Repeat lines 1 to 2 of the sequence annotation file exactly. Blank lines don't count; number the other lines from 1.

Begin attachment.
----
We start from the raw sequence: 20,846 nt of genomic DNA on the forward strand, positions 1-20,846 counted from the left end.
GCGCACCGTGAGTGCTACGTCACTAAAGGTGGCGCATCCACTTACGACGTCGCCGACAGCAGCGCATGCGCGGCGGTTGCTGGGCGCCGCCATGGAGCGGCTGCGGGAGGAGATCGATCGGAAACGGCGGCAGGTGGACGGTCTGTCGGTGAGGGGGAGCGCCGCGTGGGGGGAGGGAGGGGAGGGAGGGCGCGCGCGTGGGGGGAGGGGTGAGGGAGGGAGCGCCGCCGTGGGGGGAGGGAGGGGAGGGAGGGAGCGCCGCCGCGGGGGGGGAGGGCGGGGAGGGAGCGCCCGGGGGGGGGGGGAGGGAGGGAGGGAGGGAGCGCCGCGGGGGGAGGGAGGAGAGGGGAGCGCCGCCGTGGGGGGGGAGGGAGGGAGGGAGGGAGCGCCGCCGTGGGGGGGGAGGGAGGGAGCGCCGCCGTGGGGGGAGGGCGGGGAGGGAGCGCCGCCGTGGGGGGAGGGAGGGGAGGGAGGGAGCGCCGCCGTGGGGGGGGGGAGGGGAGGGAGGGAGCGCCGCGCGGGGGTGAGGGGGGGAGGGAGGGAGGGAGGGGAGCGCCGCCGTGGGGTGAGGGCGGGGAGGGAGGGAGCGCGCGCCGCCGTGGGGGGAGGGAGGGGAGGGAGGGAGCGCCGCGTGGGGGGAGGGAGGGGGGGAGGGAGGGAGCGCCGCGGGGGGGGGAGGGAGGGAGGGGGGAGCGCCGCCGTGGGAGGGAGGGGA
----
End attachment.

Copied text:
We start from the raw sequence: 20,846 nt of genomic DNA on the forward strand, positions 1-20,846 counted from the left end.
GCGCACCGTGAGTGCTACGTCACTAAAGGTGGCGCATCCACTTACGACGTCGCCGACAGCAGCGCATGCGCGGCGGTTGCTGGGCGCCGCCATGGAGCGGCTGCGGGAGGAGATCGATCGGAAACGGCGGCAGGTGGACGGTCTGTCGGTGAGGGGGAGCGCCGCGTGGGGGGAGGGAGGGGAGGGAGGGCGCGCGCGTGGGGGGAGGGGTGAGGGAGGGAGCGCCGCCGTGGGGGGAGGGAGGGGAGGGAGGGAGCGCCGCCGCGGGGGGGGAGGGCGGGGAGGGAGCGCCCGGGGGGGGGGGGAGGGAGGGAGGGAGGGAGCGCCGCGGGGGGAGGGAGGAGAGGGGAGCGCCGCCGTGGGGGGGGAGGGAGGGAGGGAGGGAGCGCCGCCGTGGGGGGGGAGGGAGGGAGCGCCGCCGTGGGGGGAGGGCGGGGAGGGAGCGCCGCCGTGGGGGGAGGGAGGGGAGGGAGGGAGCGCCGCCGTGGGGGGGGGGAGGGGAGGGAGGGAGCGCCGCGCGGGGGTGAGGGGGGGAGGGAGGGAGGGAGGGGAGCGCCGCCGTGGGGTGAGGGCGGGGAGGGAGGGAGCGCGCGCCGCCGTGGGGGGAGGGAGGGGAGGGAGGGAGCGCCGCGTGGGGGGAGGGAGGGGGGGAGGGAGGGAGCGCCGCGGGGGGGGGAGGGAGGGAGGGGGGAGCGCCGCCGTGGGAGGGAGGGGA